Daystar Quark H-Alpha Refractor Filter System Review

By: Vlad Fedosov
03/24/2020

Intro:

Solar observing has been a bit of my astronomical interest over the years. I was never too into it as by the time I had the money to get any decent equipment to observe the sun it had already entered its solar minimum and showed noting in white light. What really sparked my interest was trying out one of my club’s telescope library’s H-Alpha scopes! With these scopes you are not just limited to observing sunspots but also solar prominences and other surface details. After owning a Coronado PST(see review) for a while I heard of a device called the Daystar Quark that lets you turn ANY refractor into a solar scope!!! Since I’m kind of a refractor addict, I had to try the device out! Let’s see how this little guy performs in the real world!

Testing:

The Quark is available in either a chromosphere or prominence model. I bought the prominence model as that’s what I’m most interested in viewing. It includes a built in 4.2x Barlow and is a self contained unit the size of a large eyepiece. The only thing that are not included to let you use it with a small refractor(80mm or smaller) is a power supply and an eyepiece. You are able to use most USB power bricks or batteries to power the Quark. I have tried a variety of batteries that are designed to charge a smartphone and they all worked. As far as eyepieces Daystar recommends a 32mm plossl, though again you can use most any 1.25” or 2” eyepiece.

So, lets start from the top. You setup your refractor as you normally would for night observing(make sure its not initially pointed at the sun and that the finderscope or ANY other optics are removed from it). If your scope is 80mm or smaller you would simply put the Quark into your diagonal and proceed to plug it into your power source. It takes about 10 minutes to get to its operating temperature. I find that this is one of the biggest downsides but usually not an issue unless you have a very limited time to observe. Once the unit is equalized in temperature you are ready to observe adding your favorite eyepiece. Narrow field of view(FOV) eyepieces work best with the Quark and Daystar recommends the 32mm TeleVue Plossl or similar. I have tried several eyepiece in the 32mm-15mm range and they all seem to work well. After trying several brands of 32mm Plossls I did not see a significant difference. I ended up using the Badder 32mm Plossl just because I have the rest of the Orthos in that same line.

The experience of using the Quark is very similar to that of the PST that I previously had with the difference being that I could use my 5” APO for a much, much brighter and detailed view. Now to back up for 1 second you do need a 2” IR-rejection filter in front of your diagonal in a refractor that is 80+mm-130mm(larger APOS require a very expensive full aperture energy rejection filter). Otherwise the setup is exactly the same. I used this setup fairly extensively with a SV130EDT without having the Quark ever even getting warm to the touch on the exterior housing. When there are prominences that are visible using a larger scope certainly nets you a more detailed view compared to a smaller scope. You do lose the ability to see the entire disk of the sun in a scope that’s aver about 480mm in focal length. This is a bit of a downside but once you see the extra detail you will soon forget about that. With a 5” APO even with the 32mm Plossl I was only able to fit about a quarter of the sun into the FOV of the eyepiece.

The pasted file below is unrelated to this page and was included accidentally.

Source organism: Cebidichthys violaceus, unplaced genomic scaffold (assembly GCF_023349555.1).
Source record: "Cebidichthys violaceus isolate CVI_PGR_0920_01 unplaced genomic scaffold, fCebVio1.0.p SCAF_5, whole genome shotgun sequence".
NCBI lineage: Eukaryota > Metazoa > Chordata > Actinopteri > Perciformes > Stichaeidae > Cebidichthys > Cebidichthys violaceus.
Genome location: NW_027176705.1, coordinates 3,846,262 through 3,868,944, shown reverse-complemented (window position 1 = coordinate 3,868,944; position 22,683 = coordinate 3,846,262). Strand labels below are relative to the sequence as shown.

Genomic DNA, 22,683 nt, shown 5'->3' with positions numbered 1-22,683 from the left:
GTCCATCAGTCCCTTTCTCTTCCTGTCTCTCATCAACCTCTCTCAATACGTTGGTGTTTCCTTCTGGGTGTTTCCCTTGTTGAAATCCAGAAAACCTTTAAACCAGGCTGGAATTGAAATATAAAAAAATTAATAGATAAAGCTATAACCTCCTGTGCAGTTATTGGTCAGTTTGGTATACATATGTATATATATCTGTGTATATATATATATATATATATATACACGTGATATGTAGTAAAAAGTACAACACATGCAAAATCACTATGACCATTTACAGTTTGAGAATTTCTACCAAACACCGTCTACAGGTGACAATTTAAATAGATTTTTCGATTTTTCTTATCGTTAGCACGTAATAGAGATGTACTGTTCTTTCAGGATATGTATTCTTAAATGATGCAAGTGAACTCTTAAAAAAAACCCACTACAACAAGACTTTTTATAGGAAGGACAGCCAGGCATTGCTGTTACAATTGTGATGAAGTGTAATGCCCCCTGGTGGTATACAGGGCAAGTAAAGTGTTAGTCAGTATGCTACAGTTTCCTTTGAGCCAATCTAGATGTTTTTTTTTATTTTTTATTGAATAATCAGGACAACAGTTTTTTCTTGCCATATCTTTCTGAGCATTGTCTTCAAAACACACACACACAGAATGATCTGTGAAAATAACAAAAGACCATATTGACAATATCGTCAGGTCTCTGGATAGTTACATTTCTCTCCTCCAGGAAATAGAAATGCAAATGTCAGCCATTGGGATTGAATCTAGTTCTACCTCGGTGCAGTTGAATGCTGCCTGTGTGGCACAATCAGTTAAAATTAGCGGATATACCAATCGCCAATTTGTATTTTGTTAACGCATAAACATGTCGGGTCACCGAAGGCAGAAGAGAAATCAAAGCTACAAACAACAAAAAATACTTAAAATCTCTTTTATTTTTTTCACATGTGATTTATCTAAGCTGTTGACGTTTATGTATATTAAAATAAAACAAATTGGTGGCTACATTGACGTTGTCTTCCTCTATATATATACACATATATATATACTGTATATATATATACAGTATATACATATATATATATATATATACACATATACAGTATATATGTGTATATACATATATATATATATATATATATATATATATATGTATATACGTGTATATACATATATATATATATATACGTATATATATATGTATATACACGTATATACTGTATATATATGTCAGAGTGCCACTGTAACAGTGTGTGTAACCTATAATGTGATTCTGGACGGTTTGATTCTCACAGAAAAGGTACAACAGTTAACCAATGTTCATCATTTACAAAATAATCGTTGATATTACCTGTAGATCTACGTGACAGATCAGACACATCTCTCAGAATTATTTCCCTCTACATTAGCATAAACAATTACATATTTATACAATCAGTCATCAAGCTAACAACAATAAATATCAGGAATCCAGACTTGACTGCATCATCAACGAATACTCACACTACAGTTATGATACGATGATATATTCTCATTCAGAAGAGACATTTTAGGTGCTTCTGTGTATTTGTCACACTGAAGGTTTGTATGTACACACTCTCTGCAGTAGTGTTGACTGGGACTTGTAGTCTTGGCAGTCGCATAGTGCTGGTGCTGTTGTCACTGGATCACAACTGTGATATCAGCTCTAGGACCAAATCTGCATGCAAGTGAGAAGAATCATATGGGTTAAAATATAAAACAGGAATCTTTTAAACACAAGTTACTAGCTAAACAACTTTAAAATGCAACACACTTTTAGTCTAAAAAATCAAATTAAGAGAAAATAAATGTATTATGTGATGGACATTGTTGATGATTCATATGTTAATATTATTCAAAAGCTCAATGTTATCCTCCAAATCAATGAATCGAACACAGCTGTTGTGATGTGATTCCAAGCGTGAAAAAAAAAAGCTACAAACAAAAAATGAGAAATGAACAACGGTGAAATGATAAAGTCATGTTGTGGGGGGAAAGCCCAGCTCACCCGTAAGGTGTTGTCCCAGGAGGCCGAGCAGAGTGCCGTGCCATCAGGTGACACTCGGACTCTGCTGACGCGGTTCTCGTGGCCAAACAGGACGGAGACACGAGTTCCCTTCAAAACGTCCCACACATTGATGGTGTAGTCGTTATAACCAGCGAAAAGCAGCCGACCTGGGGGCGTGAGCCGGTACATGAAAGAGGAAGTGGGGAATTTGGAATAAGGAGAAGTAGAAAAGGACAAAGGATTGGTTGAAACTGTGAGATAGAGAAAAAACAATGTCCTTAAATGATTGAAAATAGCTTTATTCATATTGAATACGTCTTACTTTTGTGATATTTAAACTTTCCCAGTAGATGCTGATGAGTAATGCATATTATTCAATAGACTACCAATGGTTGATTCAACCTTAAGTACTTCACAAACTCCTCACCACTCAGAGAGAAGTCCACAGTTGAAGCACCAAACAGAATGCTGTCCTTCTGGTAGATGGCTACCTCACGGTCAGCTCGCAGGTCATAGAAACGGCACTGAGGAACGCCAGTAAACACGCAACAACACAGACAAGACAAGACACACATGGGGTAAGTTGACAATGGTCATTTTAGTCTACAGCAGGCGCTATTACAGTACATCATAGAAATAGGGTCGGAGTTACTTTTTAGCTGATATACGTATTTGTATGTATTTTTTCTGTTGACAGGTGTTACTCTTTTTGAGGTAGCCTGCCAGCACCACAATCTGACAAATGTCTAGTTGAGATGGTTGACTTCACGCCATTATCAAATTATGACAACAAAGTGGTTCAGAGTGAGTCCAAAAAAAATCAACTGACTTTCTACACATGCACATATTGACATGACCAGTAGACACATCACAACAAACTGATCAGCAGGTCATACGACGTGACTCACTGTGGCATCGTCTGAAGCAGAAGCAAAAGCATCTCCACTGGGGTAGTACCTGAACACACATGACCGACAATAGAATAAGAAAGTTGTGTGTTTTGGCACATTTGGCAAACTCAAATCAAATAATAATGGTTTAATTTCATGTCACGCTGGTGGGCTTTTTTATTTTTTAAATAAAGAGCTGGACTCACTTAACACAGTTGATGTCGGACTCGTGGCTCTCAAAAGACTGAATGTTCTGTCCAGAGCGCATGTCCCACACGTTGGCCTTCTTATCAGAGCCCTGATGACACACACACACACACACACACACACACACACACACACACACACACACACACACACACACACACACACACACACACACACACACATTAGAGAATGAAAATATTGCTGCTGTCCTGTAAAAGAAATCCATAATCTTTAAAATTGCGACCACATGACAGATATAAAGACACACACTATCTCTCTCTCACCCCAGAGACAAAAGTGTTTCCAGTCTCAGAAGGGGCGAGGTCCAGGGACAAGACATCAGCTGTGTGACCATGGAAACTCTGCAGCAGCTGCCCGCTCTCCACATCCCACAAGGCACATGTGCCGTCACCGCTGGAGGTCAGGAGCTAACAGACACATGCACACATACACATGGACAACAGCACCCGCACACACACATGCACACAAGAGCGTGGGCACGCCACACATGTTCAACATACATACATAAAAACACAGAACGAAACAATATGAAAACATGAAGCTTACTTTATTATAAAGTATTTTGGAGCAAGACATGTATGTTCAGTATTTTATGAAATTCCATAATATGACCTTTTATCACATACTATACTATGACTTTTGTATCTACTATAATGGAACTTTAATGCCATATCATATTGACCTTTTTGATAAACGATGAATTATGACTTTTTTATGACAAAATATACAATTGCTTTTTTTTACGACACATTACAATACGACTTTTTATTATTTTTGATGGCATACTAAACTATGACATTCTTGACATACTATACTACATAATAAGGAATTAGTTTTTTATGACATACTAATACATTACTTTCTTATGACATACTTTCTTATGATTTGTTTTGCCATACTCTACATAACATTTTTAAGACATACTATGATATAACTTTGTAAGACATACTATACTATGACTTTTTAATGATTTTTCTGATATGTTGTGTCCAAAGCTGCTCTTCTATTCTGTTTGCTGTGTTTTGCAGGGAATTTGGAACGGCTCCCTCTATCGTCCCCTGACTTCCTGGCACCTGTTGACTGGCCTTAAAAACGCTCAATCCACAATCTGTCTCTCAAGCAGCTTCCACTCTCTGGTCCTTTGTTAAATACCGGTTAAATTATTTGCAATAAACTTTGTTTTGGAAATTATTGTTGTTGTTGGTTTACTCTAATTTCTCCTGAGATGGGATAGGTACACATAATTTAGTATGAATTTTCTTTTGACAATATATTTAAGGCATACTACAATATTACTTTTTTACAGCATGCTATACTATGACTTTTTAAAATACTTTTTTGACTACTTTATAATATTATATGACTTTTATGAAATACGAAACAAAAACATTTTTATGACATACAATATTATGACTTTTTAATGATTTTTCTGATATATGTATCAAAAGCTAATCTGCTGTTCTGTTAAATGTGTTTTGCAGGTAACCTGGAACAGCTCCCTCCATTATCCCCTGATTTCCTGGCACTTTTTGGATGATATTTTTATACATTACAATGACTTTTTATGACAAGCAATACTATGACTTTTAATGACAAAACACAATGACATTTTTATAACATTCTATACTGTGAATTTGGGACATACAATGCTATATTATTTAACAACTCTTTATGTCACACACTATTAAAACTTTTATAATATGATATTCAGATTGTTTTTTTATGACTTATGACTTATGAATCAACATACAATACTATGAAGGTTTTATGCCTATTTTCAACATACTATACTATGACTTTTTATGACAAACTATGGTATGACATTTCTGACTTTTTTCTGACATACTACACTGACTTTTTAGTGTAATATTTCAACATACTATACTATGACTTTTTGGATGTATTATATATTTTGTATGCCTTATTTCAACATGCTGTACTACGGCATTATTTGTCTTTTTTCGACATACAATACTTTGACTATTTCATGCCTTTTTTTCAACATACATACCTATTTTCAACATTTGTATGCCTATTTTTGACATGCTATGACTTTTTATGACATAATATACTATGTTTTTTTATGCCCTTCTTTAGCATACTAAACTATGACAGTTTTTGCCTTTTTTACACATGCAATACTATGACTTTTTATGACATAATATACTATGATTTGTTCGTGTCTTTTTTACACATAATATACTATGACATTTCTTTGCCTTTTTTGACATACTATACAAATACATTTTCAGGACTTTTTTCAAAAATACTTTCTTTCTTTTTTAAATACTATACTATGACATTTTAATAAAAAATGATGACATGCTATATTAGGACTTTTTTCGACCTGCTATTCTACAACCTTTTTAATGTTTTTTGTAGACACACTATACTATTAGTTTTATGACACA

The Quark does have a tuning knob that theoretically lets you adjust the band pattern its operating at. After some trial and error I honestly did not see too much of a difference at any of the settings. I have kind of found that for my unit two clicks to the left seems to produce the best image of prominences but from what I understand this will vary from unit to unit. Again, at any setting there is not much of a difference though. Another thing that I want to touch on is the difference between the chromosphere or prominence models. I have only tried the prominence model so can’t comment on a direct comparison. From what I understand most people do recommend the chromosphere model as its closer to a dedicated double stacked H-Alpha scope. There does not appear to be too much of a difference no mater witch way you go though. Again, I’m more interested in seeing the most detail in prominences so that’s the model I went with. It does also show a fair amount of detail on the disk itself. At this point its kind of hard to judge that as the disk is very inactive…

I have been using the unit pretty regularly and have not ran into any issues with it. In fact I have recently setup a little ETX-80 achro that I can attach to my observatory scope and do some quick solar. Speaking of the achro if you are wondering if it makes much of a difference upgrading to an APO? Well from what I can tell its not a huge difference. I have not done a side-by-side comparison though. One very obvious difference is the focuser. It is of course quite a bit more difficult focusing with the achros focuser compared to my 80mm APO’s Feather Touch. But the normal issue of secondary color in the achro is not an issue in regards to H-Alpha performance. Attached is an example image of what you can expect to image if your really not good at it at all like me

If you enjoyed this review and are considering this product it would help me greatly if you purchase using the link below. Your help is very appreciated and is what makes it possible for me to keep bringing you new content!

If you do not see the exact Amazon link to the item you want to order email me and I will send you one;) info@avt-astro.com